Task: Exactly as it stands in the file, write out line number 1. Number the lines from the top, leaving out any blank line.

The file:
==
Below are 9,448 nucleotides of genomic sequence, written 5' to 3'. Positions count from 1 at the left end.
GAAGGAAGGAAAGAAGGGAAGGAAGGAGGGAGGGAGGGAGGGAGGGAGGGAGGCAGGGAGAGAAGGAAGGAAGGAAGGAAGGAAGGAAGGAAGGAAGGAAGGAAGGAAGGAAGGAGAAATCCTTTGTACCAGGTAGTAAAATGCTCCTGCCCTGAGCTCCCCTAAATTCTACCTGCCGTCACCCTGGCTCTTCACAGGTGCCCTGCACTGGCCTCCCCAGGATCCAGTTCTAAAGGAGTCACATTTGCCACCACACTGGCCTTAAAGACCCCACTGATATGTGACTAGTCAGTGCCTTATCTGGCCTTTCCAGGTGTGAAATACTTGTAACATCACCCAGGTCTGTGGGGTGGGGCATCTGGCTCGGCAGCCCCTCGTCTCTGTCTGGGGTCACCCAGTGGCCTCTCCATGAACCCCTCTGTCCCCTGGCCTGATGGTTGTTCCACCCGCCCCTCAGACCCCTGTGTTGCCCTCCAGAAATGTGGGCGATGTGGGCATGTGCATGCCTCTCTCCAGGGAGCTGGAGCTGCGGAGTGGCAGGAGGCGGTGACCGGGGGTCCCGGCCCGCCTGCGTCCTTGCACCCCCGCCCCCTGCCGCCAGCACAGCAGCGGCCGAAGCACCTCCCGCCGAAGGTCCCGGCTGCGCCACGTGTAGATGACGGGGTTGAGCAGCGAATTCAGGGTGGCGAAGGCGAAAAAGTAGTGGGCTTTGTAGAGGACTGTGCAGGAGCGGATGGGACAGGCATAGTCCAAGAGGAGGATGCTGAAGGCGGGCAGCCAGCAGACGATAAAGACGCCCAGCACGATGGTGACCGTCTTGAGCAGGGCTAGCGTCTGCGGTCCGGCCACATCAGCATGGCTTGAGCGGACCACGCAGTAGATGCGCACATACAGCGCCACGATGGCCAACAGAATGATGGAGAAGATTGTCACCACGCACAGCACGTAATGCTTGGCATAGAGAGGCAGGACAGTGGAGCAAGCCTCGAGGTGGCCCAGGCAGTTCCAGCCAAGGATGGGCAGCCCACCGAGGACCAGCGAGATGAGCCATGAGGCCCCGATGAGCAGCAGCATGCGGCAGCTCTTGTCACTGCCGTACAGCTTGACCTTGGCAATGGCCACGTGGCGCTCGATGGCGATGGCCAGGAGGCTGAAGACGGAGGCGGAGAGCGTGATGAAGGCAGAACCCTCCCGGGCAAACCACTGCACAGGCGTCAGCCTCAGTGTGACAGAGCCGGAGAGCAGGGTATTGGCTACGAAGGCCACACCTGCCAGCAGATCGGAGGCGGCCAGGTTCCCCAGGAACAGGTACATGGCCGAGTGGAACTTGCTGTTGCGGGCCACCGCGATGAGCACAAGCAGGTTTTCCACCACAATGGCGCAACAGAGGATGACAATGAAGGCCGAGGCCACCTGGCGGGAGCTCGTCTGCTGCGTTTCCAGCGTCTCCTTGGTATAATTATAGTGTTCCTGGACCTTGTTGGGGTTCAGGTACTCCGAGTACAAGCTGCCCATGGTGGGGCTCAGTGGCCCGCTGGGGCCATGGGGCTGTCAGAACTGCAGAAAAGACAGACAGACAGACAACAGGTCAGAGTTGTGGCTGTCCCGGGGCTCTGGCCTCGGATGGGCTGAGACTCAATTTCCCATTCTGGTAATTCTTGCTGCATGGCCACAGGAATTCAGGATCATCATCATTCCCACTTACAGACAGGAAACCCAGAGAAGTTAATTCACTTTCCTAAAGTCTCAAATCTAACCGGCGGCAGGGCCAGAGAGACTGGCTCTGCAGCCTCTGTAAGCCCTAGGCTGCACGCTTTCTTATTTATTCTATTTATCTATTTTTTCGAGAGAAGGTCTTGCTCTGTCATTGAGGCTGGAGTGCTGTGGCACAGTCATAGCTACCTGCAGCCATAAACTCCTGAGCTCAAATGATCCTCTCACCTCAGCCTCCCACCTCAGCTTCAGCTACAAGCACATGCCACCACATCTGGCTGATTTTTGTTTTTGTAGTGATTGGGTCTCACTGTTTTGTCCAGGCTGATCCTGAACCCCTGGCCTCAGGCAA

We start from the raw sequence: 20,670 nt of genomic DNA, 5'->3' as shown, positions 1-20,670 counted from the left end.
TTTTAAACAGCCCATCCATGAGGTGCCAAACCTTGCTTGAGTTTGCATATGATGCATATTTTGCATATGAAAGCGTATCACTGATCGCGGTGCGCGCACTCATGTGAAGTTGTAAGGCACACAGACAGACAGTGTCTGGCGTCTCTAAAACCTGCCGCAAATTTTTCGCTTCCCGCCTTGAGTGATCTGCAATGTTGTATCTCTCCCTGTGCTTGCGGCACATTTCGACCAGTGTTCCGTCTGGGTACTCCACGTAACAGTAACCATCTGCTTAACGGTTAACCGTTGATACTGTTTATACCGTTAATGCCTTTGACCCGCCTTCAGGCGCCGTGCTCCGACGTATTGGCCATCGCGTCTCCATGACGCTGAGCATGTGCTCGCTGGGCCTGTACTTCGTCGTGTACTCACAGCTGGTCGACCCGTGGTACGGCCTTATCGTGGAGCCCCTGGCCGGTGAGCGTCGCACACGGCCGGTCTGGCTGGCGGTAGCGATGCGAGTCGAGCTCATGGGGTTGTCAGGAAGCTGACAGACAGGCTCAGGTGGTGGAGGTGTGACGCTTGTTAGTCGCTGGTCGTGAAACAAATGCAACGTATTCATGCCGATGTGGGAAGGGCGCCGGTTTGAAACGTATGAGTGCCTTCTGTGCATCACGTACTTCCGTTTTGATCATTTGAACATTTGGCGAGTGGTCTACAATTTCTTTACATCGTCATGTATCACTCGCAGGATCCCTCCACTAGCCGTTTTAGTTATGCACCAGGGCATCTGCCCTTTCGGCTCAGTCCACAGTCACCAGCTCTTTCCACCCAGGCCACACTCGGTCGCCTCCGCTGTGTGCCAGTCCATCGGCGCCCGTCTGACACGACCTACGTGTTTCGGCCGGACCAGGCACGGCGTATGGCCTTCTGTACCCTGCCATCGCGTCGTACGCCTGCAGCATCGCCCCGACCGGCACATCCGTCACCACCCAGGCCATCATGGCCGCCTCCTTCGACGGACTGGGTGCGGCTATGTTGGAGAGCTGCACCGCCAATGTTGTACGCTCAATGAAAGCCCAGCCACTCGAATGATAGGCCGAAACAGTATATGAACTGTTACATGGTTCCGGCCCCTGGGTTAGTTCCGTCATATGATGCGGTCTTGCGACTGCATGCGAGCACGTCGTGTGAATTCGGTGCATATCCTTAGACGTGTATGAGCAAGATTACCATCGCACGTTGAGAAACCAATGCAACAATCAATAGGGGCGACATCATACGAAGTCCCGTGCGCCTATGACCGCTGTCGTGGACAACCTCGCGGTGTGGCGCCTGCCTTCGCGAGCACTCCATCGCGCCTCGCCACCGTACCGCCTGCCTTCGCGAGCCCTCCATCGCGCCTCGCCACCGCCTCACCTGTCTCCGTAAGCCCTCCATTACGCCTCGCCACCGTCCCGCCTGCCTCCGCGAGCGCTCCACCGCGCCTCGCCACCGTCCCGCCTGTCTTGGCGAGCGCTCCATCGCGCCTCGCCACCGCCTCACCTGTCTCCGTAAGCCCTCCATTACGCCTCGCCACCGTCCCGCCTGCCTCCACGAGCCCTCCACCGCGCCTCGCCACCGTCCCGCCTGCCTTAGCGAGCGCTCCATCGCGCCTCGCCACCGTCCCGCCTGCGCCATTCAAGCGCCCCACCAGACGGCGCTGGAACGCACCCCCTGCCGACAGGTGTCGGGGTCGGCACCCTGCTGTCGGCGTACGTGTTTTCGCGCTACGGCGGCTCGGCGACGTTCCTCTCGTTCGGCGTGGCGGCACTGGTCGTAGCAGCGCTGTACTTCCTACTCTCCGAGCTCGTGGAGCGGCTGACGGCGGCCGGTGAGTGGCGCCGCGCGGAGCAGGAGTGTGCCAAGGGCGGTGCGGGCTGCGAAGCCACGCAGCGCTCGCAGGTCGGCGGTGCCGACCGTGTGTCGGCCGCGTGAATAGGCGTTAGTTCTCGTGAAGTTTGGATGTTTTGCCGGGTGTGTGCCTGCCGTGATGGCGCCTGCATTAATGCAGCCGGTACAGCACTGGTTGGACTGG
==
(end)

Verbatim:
Below are 9,448 nucleotides of genomic sequence, written 5' to 3'. Positions count from 1 at the left end.